"I see exactly the same as before, except that it\'s all red."

"That\'s because the glasses limit the way you perceive reality. Everything you see is part of the world around you, but how you see it is determined by the glasses you are wearing. So you cannot say the world is red even though you conceive it as being so."

 "No, naturally."

"If you now took a walk in the woods, or home to Captain\'s Bend, you would see everything the way you normally do. But whatever you saw, it would all be red."

"As long as I didn\'t take the glasses off, yes."

"And that, Sophie, is precisely what Kant meant when he said that there are certain conditions governing the mind\'s operation which influence the way we experience the world."

"What kind of conditions?"

"Whatever we see will first and foremost be perceived as phenomena in time and space. Kant called \'time\' and \'space\' our two \'forms of intuition.\' And he emphasized that these two \'forms\' in our own mind precede every experience. In other words, we can know before we experience things that we will perceive them as phenomena in time and space. For we are not able to take off the \'glasses\' of reason."

"So he thought that perceiving things in time and space was innate?"

"Yes, in a way. What we see may depend on whether we are raised in India or Greenland, but wherever we are, we experience the world as a series of processes in time and space. This is something we can say beforehand."

"But aren\'t time and space things that exist beyond ourselves?"

"No. Kant\'s idea was that time and space belong to the human condition. Time and space are first and foremost modes of perception and not attributes or the physical world."

"That was a whole new way of looking at things."

"For the mind of man is not just \'passive wax\' which simply receives sensations from outside. The mind leaves its imprint on the way we apprehend the world. You could compare it with what happens when you pour water into a glass pitcher. The water adapts itself to the pitcher\'s form. In the same way our perceptions adapt themselves to our \'forms of intuition.\' "

"I think I understand what you mean."

"Kant claimed that it is not only mind which conforms to things. Things also conform to the mind. Kant called this the Copernican Revolution in the problem of human knowledge.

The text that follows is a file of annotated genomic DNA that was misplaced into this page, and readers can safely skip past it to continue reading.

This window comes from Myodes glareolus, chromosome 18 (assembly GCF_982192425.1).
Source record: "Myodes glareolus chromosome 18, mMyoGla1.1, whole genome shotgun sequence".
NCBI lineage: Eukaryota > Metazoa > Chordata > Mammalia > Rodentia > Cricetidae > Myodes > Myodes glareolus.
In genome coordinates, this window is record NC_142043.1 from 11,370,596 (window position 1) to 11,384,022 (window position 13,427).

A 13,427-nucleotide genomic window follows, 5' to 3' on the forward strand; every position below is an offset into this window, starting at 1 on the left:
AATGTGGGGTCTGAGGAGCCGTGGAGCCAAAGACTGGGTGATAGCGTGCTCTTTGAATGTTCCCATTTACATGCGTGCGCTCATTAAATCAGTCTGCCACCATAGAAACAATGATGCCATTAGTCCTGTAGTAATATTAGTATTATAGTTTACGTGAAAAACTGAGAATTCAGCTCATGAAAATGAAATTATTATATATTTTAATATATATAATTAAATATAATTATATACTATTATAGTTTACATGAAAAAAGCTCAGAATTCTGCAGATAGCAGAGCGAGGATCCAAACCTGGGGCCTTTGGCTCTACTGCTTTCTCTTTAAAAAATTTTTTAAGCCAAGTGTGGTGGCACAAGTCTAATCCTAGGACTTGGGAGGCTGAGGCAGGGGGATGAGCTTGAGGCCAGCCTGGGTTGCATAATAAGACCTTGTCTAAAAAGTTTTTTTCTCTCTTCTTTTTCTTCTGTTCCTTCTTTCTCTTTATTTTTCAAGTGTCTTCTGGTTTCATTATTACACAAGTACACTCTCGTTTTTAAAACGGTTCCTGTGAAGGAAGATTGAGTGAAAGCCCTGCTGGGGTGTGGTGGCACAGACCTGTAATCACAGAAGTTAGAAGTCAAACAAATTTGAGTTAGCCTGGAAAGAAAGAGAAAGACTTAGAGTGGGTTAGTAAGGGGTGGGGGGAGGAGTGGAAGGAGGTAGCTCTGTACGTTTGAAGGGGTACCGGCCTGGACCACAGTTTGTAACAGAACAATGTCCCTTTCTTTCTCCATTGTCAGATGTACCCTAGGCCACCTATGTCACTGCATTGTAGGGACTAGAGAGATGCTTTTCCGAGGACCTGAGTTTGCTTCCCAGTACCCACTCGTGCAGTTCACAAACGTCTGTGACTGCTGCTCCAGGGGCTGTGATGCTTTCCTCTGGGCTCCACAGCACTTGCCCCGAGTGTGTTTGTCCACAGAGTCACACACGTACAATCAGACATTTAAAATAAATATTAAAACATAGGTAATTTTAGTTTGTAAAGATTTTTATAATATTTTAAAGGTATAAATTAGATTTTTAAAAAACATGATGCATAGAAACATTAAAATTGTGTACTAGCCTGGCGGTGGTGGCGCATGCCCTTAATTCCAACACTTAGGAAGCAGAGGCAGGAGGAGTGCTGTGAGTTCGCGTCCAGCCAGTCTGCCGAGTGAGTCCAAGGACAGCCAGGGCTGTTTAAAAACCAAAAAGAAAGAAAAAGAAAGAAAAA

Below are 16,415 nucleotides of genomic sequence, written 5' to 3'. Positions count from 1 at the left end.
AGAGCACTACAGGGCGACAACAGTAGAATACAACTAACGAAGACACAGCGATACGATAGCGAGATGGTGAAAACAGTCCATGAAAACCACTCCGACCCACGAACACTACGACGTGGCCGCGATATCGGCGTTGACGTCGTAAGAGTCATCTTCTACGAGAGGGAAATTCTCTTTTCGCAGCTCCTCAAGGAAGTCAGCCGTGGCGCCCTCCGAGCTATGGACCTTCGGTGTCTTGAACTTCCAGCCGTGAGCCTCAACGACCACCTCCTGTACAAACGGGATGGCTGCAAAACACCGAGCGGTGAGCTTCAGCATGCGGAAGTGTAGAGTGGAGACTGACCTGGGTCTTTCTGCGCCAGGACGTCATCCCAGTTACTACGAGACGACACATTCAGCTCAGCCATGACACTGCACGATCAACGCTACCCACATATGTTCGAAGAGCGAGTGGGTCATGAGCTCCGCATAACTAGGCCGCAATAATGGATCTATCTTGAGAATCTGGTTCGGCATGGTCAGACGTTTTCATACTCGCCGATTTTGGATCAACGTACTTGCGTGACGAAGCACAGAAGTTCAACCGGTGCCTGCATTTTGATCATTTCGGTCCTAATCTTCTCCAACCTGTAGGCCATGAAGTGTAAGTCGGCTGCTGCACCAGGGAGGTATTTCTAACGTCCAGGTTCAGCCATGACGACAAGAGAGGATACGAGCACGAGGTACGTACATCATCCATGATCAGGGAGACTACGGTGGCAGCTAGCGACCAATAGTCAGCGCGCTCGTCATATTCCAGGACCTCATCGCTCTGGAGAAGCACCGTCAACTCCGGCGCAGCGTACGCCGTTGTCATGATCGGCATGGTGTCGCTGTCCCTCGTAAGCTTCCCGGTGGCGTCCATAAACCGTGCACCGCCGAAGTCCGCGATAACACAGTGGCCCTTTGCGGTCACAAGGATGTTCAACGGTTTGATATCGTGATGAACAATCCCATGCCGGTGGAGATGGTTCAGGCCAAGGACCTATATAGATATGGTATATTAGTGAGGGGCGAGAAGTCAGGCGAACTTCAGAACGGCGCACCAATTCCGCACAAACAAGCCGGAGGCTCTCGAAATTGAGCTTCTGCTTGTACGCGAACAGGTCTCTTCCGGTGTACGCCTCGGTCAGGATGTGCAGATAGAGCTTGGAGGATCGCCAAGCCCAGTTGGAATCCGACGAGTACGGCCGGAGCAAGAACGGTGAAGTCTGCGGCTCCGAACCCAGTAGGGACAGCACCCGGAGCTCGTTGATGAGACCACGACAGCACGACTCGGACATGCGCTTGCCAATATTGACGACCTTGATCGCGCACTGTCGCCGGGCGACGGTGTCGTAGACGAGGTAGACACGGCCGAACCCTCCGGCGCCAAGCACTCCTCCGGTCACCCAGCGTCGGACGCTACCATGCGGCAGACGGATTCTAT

"By that he meant that it was just as new and just as radically different from former thinking as when Copernicus claimed that the earth revolved around the sun and not vice versa."

"I see now how he could think both the rationalists and the empiricists were right up to a point. The rationalists had almost forgotten the importance of experience, and the empiricists had shut their eyes to the way our own mind influences the way we see the world."

"And even the law of causality--which Hume believed man could not experience--belongs to the mind, according to Kant."

"Explain that, please."

"You remember how Hume claimed that it was only force of habit that made us see a causal link behind all natural processes. According to Hume, we cannot per-ceive the black billiard ball as being the cause of the white ball\'s movement. Therefore, we cannot prove that the black billiard ball will always set the white one in motion."

"Yes, I remember."

"But that very thing which Hume says we cannot prove is what Kant makes into an attribute of human reason. The law of causality is eternal and absolute simply because human reason perceives everything that happens as a matter of cause and effect."

"Again, I would have thought that the law of causality lay in the physical world itself, not in our minds."

"Kant\'s philosophy states that it is inherent in us. He agreed with Hume that we cannot know with certainty what the world is like \'in itself.\' We can only know what the world is like \'for me\'--or for everybody. Kant\'s greatest contribution to philosophy is the dividing line he draws between things in themselves--das Ding an sich-- and things as they appear to us."

"I\'m not so good at German."

"Kant made an important distinction between \'the thing in itself and \'the thing for me.\' We can never have certain knowledge of things \'in themselves.\' We can only know how things \'appear\' to us. On the other hand, prior to any particular experience we can say something about how things will be perceived by the human mind."

"We can?"

"Before you go out in the morning, you cannot know what you will see or experience during the day. But you can know that what you see and experience will be perceived as happening in time and space. You can moreover be confident that the law of cause and effect will apply, simply because you carry it with you as part of your consciousness."

"But you mean we could have been made differently?"

"Yes, we could have had a different sensory apparatus. And we could have had a different sense or time and a different feeling about space. We could even have been created in such a way that we would not go around searching for the cause of things that happen around us."

"How do you mean?"

"Imagine there\'s a cat lying on the floor in the living room. A ball comes rolling into the room. What does the cat do?"

"I\'ve tried that lots of times. The cat will run after the ball."

"All right. Now imagine that you were sitting in that same room. If you suddenly see a ball come rolling in, would you also start running after it?"

"First, I would turn around to see where the ball came from."

"Yes, because you are a human being, you will inevitably look for the cause of every event, because the law of causality is part of your makeup."

"So Kant says."

"Hume showed that we can neither perceive nor prove natural laws. That made Kant uneasy. But he believed he could prove their absolute validity by showing that in reality we are talking about the laws of human cognition."

"Will a child also turn around to see where the ball came from?"